Under ordinary circumstances the drop-off from a typical Jeter season would be significant enough to make management reassess what it should pay him. Obviously Jeter is an extraordinary case, but how extraordinary?
Complicating matters is the Alex Rodriguez contract, which has another seven years worth $209 million, plus those potential milestone home-run bonuses.
Jeter may be the ultimate team guy, but two former teammates believe that when it comes to getting paid, his pride will demand that he get something approaching A-Rod money, regardless of what he hits this season.
"It's up to (the Yankees)," one former player said. "Knowing Jeet, he's not going to let an off-year, if it turns out to be an off-year, play a role in what he thinks he should get paid.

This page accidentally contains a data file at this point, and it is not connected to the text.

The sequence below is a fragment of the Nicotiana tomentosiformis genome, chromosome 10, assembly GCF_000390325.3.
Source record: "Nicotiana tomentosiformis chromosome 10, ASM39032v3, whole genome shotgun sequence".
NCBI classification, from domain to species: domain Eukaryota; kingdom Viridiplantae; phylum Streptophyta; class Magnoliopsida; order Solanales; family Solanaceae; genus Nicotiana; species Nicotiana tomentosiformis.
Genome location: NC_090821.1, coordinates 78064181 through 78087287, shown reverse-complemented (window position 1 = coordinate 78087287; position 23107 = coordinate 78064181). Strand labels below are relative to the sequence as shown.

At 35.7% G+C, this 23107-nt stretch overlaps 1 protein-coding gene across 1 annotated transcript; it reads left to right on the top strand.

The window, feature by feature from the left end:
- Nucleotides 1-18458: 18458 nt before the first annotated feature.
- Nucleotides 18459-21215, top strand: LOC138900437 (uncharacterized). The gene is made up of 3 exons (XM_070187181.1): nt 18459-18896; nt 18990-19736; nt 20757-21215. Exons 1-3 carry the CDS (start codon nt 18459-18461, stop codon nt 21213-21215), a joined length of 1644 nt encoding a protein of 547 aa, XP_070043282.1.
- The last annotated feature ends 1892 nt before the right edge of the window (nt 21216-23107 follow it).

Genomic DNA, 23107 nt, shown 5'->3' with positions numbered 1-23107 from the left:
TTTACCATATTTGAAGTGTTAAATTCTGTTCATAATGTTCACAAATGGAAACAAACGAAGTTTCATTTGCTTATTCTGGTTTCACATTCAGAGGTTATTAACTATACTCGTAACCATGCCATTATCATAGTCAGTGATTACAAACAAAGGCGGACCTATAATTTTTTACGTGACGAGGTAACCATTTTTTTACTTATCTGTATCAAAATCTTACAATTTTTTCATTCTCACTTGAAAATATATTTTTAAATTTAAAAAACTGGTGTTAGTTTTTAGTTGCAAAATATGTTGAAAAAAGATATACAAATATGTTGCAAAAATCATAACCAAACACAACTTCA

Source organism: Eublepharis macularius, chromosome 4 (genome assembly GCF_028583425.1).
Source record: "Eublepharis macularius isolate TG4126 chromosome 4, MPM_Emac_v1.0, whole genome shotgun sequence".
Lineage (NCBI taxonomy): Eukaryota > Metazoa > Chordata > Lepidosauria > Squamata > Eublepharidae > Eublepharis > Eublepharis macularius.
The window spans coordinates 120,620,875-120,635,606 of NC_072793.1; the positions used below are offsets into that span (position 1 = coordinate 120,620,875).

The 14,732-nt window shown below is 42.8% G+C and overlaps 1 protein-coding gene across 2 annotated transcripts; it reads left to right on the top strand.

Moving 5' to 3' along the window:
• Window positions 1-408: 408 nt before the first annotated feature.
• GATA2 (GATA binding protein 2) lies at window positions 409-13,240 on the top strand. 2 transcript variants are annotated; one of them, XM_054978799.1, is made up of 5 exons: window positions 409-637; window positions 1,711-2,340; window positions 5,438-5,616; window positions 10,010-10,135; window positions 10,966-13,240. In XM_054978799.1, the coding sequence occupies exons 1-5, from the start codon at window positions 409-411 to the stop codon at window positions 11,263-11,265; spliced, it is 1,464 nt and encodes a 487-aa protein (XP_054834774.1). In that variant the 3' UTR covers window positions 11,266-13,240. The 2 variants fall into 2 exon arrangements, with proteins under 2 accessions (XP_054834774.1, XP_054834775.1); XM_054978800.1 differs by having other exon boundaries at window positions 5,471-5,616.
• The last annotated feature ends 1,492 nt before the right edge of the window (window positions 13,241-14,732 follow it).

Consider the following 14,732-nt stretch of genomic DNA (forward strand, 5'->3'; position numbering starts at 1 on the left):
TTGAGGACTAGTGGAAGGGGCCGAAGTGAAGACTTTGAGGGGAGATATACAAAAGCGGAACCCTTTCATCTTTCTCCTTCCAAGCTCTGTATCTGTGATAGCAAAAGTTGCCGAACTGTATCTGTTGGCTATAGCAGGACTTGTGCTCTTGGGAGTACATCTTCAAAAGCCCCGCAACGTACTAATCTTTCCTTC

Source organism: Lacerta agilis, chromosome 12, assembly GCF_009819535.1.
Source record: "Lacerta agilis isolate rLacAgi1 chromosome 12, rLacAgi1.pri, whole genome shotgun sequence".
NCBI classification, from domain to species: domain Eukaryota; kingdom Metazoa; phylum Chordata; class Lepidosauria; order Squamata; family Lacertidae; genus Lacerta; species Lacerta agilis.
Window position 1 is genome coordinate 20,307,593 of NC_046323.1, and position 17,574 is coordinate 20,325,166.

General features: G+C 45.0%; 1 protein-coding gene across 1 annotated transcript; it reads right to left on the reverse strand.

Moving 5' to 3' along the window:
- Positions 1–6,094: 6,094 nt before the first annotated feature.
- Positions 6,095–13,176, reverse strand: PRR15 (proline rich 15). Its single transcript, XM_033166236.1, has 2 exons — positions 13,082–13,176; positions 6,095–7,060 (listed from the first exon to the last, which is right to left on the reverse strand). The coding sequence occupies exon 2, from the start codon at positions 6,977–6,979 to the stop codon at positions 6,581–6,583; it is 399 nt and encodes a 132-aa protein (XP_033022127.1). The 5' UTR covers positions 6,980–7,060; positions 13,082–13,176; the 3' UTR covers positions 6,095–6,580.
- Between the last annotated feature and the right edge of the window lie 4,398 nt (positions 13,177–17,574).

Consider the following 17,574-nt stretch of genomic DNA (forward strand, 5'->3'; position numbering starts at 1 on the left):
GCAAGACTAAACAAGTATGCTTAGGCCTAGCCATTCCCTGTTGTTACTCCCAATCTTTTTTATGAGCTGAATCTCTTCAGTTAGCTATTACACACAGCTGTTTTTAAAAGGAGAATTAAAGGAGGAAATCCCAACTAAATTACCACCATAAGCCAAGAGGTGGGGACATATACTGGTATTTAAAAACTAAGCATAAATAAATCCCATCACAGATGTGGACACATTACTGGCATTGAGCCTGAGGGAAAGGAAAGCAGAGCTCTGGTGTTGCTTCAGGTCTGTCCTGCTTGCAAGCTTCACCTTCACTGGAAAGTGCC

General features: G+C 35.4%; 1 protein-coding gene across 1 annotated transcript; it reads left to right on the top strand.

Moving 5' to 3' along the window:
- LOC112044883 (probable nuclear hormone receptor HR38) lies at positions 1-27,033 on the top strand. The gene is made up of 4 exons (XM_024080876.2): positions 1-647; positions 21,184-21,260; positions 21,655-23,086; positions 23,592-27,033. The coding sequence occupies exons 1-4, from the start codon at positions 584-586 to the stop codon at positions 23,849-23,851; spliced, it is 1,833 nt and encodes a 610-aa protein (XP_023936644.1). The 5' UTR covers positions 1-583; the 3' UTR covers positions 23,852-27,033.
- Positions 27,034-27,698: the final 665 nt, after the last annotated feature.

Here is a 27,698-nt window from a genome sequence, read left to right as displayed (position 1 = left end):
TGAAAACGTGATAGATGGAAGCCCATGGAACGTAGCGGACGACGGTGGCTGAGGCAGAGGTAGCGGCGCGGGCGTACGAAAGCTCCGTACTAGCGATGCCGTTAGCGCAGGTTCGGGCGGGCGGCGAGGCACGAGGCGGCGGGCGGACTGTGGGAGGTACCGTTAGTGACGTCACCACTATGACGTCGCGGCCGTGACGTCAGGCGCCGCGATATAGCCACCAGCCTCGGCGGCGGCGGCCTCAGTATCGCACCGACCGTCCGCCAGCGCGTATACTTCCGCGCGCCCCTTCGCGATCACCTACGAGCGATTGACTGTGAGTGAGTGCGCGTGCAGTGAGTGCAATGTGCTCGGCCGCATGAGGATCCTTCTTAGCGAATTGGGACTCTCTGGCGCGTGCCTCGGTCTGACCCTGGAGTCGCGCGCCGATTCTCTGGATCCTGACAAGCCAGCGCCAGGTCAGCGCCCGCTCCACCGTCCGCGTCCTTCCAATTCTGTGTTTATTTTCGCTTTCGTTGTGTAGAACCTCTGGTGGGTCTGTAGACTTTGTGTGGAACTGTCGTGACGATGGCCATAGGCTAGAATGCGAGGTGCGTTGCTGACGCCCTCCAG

He just doesn't think like that. He'll be more convinced than ever that he'll come back and hit .330 next year."
The second former teammate essentially agreed.
"The question is whether (Brian) Cashman and the others think this is the start of a decline," he said. "And if so, are they going to factor it into the negotiations or just pay him for being the face of the franchise all these years? Knowing Derek, he'll say all the right things, but he won't give an inch based on his numbers this season."
Obviously the Yankees won't want to go to war with Jeter, knowing it likely would be a PR nightmare.
"They're in a tough spot," one prominent agent said Tuesday. "Because the way he's hitting, the gap between his true value as an old shortstop without power and his Yankee-legend value is so enormous, I'm not sure how you bridge that gap without causing some hard feelings."